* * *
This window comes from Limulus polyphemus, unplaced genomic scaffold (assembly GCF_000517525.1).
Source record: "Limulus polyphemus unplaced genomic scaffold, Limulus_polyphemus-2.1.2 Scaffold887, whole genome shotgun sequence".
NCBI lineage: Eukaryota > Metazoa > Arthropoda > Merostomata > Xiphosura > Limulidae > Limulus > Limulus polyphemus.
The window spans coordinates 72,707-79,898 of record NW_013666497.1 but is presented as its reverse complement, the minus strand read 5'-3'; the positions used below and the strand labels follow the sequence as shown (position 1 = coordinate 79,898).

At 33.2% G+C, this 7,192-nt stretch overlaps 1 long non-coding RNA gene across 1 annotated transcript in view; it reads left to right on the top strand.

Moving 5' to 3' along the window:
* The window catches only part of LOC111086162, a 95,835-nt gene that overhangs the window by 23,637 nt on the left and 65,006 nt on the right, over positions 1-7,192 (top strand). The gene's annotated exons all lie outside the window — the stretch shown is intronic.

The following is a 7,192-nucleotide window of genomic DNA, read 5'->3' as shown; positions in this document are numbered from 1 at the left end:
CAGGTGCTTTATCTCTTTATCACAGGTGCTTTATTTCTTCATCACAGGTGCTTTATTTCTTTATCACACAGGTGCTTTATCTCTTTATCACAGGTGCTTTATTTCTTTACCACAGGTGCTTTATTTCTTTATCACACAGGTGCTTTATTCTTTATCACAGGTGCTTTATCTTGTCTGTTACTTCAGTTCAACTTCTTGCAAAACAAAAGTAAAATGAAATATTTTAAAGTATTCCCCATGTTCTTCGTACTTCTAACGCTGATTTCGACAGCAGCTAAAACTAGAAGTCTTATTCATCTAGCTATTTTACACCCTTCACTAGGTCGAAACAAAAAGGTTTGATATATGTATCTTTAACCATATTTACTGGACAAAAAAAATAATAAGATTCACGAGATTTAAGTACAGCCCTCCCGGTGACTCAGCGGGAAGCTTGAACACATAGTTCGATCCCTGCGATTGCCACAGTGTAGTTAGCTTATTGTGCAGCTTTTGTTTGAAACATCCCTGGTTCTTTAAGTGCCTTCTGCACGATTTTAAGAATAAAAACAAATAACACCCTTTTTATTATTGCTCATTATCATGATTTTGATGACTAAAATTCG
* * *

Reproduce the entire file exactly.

This window comes from Limulus polyphemus, unplaced genomic scaffold (assembly GCF_000517525.1).
Source record: "Limulus polyphemus unplaced genomic scaffold, Limulus_polyphemus-2.1.2 Scaffold887, whole genome shotgun sequence".
NCBI lineage: Eukaryota > Metazoa > Arthropoda > Merostomata > Xiphosura > Limulidae > Limulus > Limulus polyphemus.
The window spans coordinates 72,707-79,898 of record NW_013666497.1 but is presented as its reverse complement, the minus strand read 5'-3'; the positions used below and the strand labels follow the sequence as shown (position 1 = coordinate 79,898).

At 33.2% G+C, this 7,192-nt stretch overlaps 1 long non-coding RNA gene across 1 annotated transcript in view; it reads left to right on the top strand.

Moving 5' to 3' along the window:
* The window catches only part of LOC111086162, a 95,835-nt gene that overhangs the window by 23,637 nt on the left and 65,006 nt on the right, over positions 1-7,192 (top strand). The gene's annotated exons all lie outside the window — the stretch shown is intronic.

The following is a 7,192-nucleotide window of genomic DNA, read 5'->3' as shown; positions in this document are numbered from 1 at the left end:
CAGGTGCTTTATCTCTTTATCACAGGTGCTTTATTTCTTCATCACAGGTGCTTTATTTCTTTATCACACAGGTGCTTTATCTCTTTATCACAGGTGCTTTATTTCTTTACCACAGGTGCTTTATTTCTTTATCACACAGGTGCTTTATTCTTTATCACAGGTGCTTTATCTTGTCTGTTACTTCAGTTCAACTTCTTGCAAAACAAAAGTAAAATGAAATATTTTAAAGTATTCCCCATGTTCTTCGTACTTCTAACGCTGATTTCGACAGCAGCTAAAACTAGAAGTCTTATTCATCTAGCTATTTTACACCCTTCACTAGGTCGAAACAAAAAGGTTTGATATATGTATCTTTAACCATATTTACTGGACAAAAAAAATAATAAGATTCACGAGATTTAAGTACAGCCCTCCCGGTGACTCAGCGGGAAGCTTGAACACATAGTTCGATCCCTGCGATTGCCACAGTGTAGTTAGCTTATTGTGCAGCTTTTGTTTGAAACATCCCTGGTTCTTTAAGTGCCTTCTGCACGATTTTAAGAATAAAAACAAATAACACCCTTTTTATTATTGCTCATTATCATGATTTTGATGACTAAAATTCG